Nucleus will cut its platform charges by two basis points, from 0.35 to 0.33 per cent for assets up to £500,000, on July 1.
FTAdviser understands the platform is also planning to introduce a new, lower £200,000 asset tier priced at 0.30 per cent but this, if introduced, will not be available to advisers until Nucleus has moved its client book over to FNZ from Bravura.
James Hay platform charges will also change once advisers are moved to the new FNZ platform, but the company is yet to clarify pricing on this client book.
The idea is to bring all customers of Nucleus and James Hay to a similar pricing point. A source told FTAdviser some firms are on variable pricing structures, which is putting further pressure on the provider to consolidate pricing.
Today (May 16), a Nucleus spokesperson confirmed the 2bps price cut. They said: "Our ambition is to harmonise charging models and offer appropriate price which fairly reflects the value we offer customers and that increasingly benefits from the scale of our operation as we continue to grow."
The spokesperson did not confirm nor deny plans for a new, lower £200,000 asset tier priced at 0.30 per cent.
Nucleus' other pricing tiers, which sit at 0.175 per cent for assets between £500,000 and £1mn, and 0.05 per cent for assets over £1mn, will remain the same, the spokesperson confirmed.
Nucleus merged with James Hay last year. It now manages around £50bn of assets. Together, the two platforms combined sits at a value of around £700mn. Less than a year after the merger, there was a subsequent second private equity buyout.
'No delays' on migration project
Nucleus is currently gearing up for its long-awaited migration of James Hay users to a FNZ platform.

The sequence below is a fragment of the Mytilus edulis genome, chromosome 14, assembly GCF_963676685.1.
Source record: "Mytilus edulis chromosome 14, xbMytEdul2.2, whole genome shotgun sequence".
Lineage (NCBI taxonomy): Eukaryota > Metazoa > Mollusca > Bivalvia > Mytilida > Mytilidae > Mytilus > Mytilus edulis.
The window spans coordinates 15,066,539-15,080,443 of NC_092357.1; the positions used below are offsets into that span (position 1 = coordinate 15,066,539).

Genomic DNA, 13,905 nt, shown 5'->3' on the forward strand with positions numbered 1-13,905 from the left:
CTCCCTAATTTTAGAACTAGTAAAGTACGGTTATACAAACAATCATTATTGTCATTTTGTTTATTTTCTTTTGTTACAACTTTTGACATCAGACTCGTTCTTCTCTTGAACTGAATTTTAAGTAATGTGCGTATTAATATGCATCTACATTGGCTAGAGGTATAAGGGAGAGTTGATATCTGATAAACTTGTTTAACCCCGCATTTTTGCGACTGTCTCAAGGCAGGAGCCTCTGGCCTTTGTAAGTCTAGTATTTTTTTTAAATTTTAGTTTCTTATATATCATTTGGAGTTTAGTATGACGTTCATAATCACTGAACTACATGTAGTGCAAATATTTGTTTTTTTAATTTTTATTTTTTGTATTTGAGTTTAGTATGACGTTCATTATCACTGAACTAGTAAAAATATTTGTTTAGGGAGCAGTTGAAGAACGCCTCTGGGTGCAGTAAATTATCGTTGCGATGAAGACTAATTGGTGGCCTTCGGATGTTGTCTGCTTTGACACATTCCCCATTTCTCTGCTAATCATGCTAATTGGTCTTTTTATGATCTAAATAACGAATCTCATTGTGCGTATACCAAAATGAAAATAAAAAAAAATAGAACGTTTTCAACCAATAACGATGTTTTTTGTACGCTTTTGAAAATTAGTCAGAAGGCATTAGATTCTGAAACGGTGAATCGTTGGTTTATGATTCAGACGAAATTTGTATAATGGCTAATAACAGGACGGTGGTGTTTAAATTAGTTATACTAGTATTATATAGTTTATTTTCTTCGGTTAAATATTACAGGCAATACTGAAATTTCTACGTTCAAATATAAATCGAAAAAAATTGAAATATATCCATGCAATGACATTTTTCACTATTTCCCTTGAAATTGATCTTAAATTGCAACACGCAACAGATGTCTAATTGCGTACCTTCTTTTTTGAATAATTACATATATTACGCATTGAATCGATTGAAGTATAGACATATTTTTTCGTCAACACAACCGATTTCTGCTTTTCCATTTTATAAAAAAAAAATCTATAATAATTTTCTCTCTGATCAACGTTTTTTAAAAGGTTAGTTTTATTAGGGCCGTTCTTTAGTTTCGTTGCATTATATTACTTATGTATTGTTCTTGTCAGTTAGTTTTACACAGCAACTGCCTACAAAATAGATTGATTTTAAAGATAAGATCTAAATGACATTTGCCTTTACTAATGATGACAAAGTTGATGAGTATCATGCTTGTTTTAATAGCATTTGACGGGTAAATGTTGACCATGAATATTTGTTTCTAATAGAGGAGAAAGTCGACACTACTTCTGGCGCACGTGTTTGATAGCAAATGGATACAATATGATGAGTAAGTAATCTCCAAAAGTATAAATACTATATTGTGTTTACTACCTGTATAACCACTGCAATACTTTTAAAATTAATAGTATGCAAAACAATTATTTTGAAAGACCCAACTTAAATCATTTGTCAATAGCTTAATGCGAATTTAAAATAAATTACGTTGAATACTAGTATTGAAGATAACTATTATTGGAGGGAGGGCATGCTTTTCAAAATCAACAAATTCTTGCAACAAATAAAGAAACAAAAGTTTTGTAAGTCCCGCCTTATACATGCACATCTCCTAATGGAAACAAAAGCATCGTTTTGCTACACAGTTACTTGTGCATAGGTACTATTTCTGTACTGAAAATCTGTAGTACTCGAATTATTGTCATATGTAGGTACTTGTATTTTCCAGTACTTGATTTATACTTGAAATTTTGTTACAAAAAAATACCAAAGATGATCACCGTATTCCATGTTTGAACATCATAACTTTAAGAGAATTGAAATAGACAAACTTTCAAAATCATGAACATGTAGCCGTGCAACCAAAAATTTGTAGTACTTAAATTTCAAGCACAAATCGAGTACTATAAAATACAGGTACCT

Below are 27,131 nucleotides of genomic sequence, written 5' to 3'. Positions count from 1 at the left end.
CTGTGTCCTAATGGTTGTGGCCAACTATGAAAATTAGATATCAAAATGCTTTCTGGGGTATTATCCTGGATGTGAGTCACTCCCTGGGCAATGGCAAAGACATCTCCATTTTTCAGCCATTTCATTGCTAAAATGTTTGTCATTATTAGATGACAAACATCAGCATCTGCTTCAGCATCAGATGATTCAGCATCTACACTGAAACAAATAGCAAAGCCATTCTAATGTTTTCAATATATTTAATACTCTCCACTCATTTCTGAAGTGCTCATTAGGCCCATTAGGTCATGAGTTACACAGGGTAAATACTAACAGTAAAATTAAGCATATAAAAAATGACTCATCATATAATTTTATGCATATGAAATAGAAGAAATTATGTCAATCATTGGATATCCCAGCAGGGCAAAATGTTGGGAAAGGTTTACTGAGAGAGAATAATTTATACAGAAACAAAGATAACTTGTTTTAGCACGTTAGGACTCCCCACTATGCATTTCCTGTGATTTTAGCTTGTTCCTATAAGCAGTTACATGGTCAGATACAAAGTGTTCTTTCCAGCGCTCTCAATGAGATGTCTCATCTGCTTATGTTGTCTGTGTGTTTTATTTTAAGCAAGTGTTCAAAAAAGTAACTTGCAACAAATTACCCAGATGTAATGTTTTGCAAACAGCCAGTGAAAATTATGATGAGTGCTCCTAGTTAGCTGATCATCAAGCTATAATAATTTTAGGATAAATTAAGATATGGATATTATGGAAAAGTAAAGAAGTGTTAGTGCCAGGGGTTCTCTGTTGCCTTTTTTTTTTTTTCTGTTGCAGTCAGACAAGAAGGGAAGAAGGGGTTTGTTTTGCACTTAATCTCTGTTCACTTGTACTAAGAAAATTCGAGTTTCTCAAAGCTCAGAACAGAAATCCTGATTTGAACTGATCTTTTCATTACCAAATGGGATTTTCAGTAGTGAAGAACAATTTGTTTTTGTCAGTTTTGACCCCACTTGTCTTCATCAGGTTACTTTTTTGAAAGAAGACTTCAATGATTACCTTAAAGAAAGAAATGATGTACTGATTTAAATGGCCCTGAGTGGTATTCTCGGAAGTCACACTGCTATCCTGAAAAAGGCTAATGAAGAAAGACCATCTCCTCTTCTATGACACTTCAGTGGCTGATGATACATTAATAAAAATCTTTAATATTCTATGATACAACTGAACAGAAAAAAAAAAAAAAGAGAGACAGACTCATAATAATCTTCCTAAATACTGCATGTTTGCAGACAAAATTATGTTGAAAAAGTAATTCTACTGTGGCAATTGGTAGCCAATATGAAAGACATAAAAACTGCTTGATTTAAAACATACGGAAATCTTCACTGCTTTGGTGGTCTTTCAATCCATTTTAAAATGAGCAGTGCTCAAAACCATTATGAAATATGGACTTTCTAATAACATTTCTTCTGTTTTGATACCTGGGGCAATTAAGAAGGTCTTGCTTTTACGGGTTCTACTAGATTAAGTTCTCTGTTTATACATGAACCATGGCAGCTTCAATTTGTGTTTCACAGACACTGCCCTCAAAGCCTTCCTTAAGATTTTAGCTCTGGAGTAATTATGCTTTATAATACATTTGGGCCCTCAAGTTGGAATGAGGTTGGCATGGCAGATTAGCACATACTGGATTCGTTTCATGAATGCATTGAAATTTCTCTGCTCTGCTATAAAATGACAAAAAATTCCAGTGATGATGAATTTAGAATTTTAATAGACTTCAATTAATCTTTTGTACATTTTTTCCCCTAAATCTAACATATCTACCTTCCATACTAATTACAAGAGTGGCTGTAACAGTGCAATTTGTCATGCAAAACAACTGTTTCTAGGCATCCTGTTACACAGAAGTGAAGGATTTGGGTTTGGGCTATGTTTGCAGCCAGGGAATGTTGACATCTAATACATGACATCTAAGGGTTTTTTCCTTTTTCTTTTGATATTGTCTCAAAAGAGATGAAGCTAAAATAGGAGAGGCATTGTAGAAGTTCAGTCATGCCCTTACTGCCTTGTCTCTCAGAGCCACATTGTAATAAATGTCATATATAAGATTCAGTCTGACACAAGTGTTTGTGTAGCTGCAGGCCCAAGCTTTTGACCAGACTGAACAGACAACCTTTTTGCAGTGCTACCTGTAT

The company said its latest private equity buyout had "not altered” these plans, which are still committed to launching the new platform on FNZ before the year is out.
However, this did not mean James Hay advisers will be on the platform by the end of 2022.
“It’s our stated plan to replace James Hay Online with a new platform for new business, then start the process of safely and carefully migrating the back book over the next year,” the platform told FTAdviser.
James Hay advisers currently sit on some of the oldest technology in the UK advice market. In the final quarter of 2021, the platform’s assets dipped £126.4mn. The wealth planning firm cited a “backlog of issues that had built up over the year due to some well known service problems”.
Over the whole year, assets grew just 2.7 per cent, the smallest growth of any DIY or advised platform.
A source suggested the HPS deal, which occurred less than a year after Nucleus was bought by James Hay’s private equity owner Epiris, happened so soon because of a failure to kickstart the migrations to FNZ.
Nucleus responded: “There are no delays to the plans we have discussed with our supporting advisers and any suggestion that the project is linked to our recent shareholder change is ridiculous and completely false…HPS becoming a majority shareholder has not altered our plans.”